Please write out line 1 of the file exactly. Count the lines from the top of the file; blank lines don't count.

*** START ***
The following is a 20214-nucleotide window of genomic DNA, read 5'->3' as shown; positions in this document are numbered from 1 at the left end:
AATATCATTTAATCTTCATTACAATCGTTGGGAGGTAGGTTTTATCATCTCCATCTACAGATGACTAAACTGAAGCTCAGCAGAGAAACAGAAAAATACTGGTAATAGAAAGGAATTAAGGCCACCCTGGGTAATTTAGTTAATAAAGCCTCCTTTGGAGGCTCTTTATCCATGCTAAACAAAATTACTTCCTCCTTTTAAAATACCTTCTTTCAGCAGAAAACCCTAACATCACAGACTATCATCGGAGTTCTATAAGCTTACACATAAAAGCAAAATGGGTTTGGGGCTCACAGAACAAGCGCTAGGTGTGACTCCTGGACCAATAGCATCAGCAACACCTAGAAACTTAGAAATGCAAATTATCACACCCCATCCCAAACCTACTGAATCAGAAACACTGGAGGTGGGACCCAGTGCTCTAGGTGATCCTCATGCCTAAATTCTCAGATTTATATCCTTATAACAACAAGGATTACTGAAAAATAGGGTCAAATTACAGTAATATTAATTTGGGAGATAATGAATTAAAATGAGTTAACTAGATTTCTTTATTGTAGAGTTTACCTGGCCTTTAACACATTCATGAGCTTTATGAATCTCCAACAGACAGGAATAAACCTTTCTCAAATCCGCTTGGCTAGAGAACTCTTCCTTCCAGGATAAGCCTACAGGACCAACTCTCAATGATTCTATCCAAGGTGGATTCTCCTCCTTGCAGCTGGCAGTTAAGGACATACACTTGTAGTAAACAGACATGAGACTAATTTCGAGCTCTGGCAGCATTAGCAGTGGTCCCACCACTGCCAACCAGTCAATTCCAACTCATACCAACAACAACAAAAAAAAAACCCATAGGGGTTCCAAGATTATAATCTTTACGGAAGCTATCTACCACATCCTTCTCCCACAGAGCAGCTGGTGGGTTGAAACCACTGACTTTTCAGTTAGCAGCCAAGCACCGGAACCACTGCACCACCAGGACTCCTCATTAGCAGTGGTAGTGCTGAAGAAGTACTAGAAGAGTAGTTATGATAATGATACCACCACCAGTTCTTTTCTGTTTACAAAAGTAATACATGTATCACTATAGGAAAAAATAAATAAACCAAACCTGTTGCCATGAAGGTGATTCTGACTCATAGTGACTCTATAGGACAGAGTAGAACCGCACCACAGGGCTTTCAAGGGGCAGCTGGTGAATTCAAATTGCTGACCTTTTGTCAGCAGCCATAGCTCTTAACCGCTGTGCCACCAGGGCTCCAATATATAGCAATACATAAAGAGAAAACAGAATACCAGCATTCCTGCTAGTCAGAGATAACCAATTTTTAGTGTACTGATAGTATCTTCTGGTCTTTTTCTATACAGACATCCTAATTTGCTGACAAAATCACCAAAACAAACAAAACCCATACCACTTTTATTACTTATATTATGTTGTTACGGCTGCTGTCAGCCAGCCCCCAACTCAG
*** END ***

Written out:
The following is a 20214-nucleotide window of genomic DNA, read 5'->3' as shown; positions in this document are numbered from 1 at the left end: